What the Western Church can learn from the Eastern Rite
In my early twenties, my faith life was in a rut. I regularly attended Mass, but felt frustrated by elements of most Roman Catholic parishes I attended: rushed prayers, irrelevant homilies, and distracting folk music. I participated, but maybe not wholeheartedly. I was drawn to the Latin Mass, which I appreciate for the solemnity and humility of the priest facing the altar, the sacred sound of Gregorian chant, and the devotion of the congregations dedicated to it. These people took catechesis and attendance at Mass seriously, actively participating with their missals and standing in long lines for confession. But it wasn’t until I attended a Melkite Greek Catholic church, with roots in the ancient Orthodox church of Antioch, that I found traditions and devotions that gripped my heart as well as a new language for praising God.
When I first entered the Byzantine Church for the Sunday Divine Liturgy, all my senses were immediately engaged, and my attention was maintained until the liturgy ended an hour and a half later. There was barely a moment of silence. New to the traditions but gradually understanding their meaning, I followed the example of the other parishioners.
As I entered the nave, I lit a candle in the narthex in front of the icons of Christ and the Virgin Mary Theotokos (God-bearer), declaring my presence to God and giving my particular prayer intentions. The sung psalms of Orthos (Morning Prayer) drew me into the liturgy, along with the clinking of the censers and the flow of incense as the deacons incensed the whole church and congregation. My view was filled with golden and colorful icons. Saints and angels surrounded me, and the dome above showed Christ Pantocrator (Almighty) at its peak. While traditional Western churches wow you with high ceilings and long naves, making you feel small and drawing your gaze up and forward to the altar, Eastern churches tend to be smaller, shaped domed and circular, making you feel surrounded by the triumphant church and part of the dome of heaven and earth.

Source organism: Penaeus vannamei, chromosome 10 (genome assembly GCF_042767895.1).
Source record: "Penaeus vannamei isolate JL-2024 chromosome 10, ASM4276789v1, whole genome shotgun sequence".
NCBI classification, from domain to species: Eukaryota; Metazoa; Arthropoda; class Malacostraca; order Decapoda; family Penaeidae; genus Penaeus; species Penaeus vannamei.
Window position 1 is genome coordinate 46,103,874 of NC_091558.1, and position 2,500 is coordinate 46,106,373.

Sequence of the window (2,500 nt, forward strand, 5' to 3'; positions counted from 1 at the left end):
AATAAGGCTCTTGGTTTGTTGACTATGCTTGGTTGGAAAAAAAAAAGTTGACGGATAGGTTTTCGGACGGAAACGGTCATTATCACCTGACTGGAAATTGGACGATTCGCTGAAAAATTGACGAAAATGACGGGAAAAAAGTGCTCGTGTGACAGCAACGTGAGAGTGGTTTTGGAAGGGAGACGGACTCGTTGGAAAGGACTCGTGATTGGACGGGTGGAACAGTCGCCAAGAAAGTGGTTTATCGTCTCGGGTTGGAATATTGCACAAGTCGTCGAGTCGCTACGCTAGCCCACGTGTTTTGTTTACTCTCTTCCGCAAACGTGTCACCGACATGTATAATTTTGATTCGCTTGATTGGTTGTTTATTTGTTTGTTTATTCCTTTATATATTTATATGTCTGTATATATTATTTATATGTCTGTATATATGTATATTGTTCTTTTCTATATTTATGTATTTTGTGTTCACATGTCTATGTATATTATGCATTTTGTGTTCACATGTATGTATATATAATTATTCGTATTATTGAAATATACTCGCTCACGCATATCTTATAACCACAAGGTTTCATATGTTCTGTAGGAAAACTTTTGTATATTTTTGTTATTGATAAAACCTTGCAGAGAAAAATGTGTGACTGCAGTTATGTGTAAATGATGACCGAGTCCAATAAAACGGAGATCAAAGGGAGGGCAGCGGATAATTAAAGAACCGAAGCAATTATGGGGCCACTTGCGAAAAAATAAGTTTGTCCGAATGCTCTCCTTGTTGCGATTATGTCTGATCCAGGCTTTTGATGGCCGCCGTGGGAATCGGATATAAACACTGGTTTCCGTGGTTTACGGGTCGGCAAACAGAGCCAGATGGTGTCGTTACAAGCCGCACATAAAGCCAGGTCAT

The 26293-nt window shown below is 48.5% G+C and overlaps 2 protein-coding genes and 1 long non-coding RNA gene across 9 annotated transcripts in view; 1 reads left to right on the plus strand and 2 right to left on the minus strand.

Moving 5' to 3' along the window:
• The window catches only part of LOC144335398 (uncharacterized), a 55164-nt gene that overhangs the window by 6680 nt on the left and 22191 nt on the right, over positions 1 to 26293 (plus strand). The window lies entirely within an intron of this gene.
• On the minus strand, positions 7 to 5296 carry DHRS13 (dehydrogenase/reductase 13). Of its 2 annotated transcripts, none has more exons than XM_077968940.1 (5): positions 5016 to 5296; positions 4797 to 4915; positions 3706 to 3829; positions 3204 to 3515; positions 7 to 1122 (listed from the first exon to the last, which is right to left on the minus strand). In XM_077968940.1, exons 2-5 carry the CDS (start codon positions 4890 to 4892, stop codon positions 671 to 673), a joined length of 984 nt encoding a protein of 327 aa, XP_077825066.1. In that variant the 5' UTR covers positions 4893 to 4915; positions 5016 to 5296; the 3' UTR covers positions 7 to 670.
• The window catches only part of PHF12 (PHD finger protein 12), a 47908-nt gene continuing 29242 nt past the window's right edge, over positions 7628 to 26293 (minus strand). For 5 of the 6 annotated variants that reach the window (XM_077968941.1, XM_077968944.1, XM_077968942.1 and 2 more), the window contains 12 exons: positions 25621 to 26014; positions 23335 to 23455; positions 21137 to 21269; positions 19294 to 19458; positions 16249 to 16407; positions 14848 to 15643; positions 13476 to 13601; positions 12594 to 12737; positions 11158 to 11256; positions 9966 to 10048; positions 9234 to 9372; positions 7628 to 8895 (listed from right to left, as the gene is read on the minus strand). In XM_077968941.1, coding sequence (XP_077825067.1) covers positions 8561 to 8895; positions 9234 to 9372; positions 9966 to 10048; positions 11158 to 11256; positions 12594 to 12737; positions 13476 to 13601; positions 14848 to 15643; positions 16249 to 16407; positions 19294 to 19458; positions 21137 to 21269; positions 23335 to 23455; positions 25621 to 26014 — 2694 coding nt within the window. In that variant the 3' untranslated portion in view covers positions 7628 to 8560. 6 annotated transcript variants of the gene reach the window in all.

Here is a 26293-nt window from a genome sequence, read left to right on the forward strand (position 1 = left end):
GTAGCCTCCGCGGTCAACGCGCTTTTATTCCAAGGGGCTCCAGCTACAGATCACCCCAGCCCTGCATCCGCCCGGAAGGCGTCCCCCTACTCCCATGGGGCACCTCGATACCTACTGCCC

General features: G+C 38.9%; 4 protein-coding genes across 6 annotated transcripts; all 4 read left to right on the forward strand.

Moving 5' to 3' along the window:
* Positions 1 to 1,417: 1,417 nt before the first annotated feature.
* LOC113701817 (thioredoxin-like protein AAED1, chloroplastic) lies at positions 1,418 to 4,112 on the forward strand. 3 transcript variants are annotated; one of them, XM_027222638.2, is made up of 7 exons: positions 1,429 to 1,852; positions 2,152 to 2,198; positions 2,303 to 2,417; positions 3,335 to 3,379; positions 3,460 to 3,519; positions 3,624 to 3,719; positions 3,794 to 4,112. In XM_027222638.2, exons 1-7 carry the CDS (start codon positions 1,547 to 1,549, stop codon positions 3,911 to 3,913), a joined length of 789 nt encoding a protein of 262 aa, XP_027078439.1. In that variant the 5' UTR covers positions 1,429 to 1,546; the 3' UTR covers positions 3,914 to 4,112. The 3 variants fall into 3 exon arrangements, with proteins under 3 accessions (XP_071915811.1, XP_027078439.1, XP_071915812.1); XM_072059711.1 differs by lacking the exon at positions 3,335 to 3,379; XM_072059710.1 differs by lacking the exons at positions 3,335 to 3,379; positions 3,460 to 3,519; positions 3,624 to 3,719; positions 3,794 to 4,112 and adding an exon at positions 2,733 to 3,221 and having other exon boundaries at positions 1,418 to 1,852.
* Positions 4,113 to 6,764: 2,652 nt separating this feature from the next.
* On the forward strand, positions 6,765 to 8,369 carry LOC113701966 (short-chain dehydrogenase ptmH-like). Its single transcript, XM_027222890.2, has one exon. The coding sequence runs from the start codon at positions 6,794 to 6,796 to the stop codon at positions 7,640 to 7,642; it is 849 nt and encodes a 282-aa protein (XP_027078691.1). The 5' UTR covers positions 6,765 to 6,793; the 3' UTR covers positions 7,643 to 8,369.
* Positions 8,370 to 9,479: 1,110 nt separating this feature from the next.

Many Byzantine churches do not even have pews. People moved around, prayed before the icons of their patron saints, greeted each other and received the Sacrament of Reconciliation in front of the iconostasis (the screen separating the altar from the congregation). The priest gave absolution by holding his stole above the heads of the penitents. When the epistle and the gospel were to be read, the deacon pleaded: “Let us be attentive! At dozens of moments during the liturgy, the faithful made the sign of the cross – each time the names of the persons of the Trinity or of the Theotokos were sung, whenever a blessing was given by the priest, or simply whenever an individual strongly felt a particular prayer intention.